Senate Finance Committee Chairman Ron Wyden announced sweeping housing legislation today that includes enhancements to the low-income housing tax credit (LIHTC) and the introduction of the middle-income housing tax credit (MIHTC) and neighborhood homes tax credit (NHTC). The Decent, Affordable, Safe Housing for All (DASH) Act–which will be formally introduced in September–would provide an expansion of 9% LIHTC annual allocation, provide a 50% basis boost for properties for extremely low-income renters; reduce for four years the 50% financed-by test for tax-exempt-bond-financed properties, provide a potential 30% difficult development area basis boost for rural and Native American properties and more.
New York Gov. Andrew Cuomo signed legislation Friday that allows the state to finance the acquisition and/or conversion of distressed hotels and commercial office properties by nonprofits to increase affordable housing. S.B. 5257 aims to ease the state’s affordable housing burden by financing the purchase of said properties for use as permanent affordable housing.
The Wisconsin Housing and Economic Development Authority (WHEDA) today announced that it is lowering interest rates for tax-exempt bond financing for affordable housing and for other affordable housing financing tools. For tax-exempt bond-financed affordable housing properties closing in 2021, WHEDA locked the tax-exempt rate at 4.25% for long-term bonds and 2.5% for short-term bonds. Projects must close by Nov. 30, with one extension to Dec. 15. For projects closing in 2022, the tax-exempt underwriting rate will be 4.35% for long-term bonds and 2.75% for short-term bonds, with projects anticipated to close by April 30, 2022. WHEDA also adjusted permanent financing for 9% low-income housing tax credit (LIHTC) developments from 5.35% to 4.95%.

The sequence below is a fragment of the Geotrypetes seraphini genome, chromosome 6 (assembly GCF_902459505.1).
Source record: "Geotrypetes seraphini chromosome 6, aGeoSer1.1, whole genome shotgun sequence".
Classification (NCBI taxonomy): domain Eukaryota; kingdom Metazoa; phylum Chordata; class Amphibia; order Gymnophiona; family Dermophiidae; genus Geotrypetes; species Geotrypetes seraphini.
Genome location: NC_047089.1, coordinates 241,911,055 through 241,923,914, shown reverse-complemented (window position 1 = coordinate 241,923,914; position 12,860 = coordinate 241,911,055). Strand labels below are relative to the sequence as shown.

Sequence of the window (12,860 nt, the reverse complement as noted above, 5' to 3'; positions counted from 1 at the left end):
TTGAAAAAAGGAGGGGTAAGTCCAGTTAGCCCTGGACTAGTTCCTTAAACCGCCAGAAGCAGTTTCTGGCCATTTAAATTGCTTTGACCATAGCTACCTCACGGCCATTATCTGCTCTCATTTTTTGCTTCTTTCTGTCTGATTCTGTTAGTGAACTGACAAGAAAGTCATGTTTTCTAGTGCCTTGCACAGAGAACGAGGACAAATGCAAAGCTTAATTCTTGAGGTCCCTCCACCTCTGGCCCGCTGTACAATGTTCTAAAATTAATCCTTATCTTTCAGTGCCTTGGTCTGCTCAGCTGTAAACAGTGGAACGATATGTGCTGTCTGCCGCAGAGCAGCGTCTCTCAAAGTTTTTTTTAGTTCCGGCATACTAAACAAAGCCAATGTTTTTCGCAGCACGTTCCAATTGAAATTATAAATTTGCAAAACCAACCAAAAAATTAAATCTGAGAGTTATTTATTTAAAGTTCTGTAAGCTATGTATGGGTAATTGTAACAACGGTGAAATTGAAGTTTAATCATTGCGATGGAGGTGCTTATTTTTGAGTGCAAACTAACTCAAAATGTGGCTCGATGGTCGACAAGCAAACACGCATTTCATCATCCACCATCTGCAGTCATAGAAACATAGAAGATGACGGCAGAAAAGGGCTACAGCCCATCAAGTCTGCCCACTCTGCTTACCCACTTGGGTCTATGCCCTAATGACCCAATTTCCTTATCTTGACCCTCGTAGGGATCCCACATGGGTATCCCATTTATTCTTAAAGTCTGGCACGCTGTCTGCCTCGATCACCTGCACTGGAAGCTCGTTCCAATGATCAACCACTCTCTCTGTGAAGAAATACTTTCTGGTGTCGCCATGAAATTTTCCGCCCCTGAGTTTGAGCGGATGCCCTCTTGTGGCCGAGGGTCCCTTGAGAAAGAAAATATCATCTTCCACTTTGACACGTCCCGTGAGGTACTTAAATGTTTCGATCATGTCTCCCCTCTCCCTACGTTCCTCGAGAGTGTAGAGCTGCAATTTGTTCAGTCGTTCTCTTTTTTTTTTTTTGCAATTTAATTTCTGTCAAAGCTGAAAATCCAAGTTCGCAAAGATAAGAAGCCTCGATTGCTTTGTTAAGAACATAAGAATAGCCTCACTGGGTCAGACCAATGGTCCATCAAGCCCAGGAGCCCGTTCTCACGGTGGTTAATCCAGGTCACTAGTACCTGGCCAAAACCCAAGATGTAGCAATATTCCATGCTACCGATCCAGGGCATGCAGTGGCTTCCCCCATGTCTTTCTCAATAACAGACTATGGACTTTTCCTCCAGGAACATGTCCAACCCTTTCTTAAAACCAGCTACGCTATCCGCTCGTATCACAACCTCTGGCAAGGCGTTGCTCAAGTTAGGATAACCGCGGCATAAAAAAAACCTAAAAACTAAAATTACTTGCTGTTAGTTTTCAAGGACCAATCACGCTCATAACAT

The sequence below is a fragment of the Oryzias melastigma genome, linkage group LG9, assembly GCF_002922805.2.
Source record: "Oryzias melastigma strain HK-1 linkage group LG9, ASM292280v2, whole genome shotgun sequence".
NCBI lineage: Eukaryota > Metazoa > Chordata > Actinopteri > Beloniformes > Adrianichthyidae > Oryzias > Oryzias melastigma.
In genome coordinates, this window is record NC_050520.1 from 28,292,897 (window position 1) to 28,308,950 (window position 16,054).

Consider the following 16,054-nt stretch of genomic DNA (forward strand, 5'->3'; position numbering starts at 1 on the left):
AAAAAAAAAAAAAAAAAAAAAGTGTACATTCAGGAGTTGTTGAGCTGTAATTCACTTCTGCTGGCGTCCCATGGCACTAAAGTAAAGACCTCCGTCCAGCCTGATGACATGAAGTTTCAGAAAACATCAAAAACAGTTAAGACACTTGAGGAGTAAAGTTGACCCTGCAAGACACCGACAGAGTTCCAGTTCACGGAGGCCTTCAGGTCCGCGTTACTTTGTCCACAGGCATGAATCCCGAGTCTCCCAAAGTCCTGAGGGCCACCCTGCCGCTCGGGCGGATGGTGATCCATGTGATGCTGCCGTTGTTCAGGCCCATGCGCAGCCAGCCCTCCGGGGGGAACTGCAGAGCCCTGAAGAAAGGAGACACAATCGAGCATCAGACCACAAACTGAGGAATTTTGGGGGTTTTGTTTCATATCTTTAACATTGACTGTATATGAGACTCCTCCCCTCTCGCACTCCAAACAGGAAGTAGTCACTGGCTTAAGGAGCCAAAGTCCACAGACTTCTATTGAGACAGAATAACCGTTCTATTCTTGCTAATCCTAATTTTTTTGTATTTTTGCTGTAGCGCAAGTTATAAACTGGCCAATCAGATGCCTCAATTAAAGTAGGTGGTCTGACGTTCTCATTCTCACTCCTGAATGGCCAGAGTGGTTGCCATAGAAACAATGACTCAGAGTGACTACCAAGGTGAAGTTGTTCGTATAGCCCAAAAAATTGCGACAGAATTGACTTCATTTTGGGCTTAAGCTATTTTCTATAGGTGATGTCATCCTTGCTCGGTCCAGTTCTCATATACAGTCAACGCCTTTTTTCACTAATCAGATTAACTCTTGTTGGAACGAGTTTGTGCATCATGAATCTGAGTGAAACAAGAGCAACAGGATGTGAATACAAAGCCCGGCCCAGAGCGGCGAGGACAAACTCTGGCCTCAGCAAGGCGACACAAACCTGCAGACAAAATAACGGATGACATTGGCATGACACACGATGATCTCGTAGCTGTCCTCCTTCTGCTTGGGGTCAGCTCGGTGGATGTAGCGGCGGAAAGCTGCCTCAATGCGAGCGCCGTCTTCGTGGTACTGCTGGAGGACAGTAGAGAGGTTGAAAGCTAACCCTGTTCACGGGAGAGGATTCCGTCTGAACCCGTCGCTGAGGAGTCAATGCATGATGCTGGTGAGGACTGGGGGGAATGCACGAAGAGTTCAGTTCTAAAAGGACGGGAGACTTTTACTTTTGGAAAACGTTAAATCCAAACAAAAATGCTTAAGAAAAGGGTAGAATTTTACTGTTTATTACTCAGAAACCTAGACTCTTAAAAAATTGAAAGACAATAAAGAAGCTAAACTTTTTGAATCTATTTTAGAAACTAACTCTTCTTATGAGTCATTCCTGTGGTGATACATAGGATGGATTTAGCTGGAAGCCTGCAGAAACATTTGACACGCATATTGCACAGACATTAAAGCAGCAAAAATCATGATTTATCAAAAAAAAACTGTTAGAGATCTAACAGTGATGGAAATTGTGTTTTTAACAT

The U.S. Department of Housing and Urban Development (HUD) will publish in Friday’s Federal Register a notice of fiscal year 2022 (FY 22) fair market rents (FMRs) for the Housing Choice Voucher program, Moderate Rehabilitation Single-Occupancy program and other HUD programs. The notice provides a description of FMR methodology, lists area definition changes and provides information on FMR re-evaluations. HUD provides an FMR schedule for metropolitan and non-metropolitan areas and for small areas. Comments on the notice are due Sept. 30 and the FMRs are effective Oct. 1.
Internal Revenue Bulletin 2021-31 provides state and territory low-income housing tax credit (LIHTC) allocating agencies with population figures to calculate disaster LIHTCs they can allocate under the Taxpayer Certainty and Disaster Tax Relief Act of 2020. Notice 2021-45 identifies the counties and parishes eligible for the disaster LIHTCs along with their combined populations. The disaster LIHTCs are equal to the lesser of $3.50 multiplied by the population in the disaster zones or 65% of the state LIHTC ceiling for calendar year 2020.